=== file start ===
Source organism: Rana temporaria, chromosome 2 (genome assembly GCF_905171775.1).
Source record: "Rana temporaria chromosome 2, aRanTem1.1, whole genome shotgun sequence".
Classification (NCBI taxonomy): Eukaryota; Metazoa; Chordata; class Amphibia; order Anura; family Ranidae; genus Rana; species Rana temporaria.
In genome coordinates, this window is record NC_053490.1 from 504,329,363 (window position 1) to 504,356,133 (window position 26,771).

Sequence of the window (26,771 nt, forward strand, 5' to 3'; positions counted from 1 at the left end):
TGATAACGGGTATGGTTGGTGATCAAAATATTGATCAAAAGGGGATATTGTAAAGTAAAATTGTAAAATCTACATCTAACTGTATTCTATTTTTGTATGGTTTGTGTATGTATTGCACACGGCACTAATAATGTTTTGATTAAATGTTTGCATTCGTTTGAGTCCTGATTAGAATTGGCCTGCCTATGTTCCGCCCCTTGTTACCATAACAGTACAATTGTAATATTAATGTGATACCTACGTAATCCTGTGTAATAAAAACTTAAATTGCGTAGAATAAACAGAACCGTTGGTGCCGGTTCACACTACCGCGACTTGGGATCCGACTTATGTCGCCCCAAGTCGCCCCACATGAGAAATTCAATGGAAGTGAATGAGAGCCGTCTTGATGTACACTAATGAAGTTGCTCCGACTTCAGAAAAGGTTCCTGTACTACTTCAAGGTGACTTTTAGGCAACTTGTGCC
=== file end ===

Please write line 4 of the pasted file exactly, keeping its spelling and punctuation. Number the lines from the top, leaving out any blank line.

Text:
In genome coordinates, this window is record NC_053490.1 from 504,329,363 (window position 1) to 504,356,133 (window position 26,771).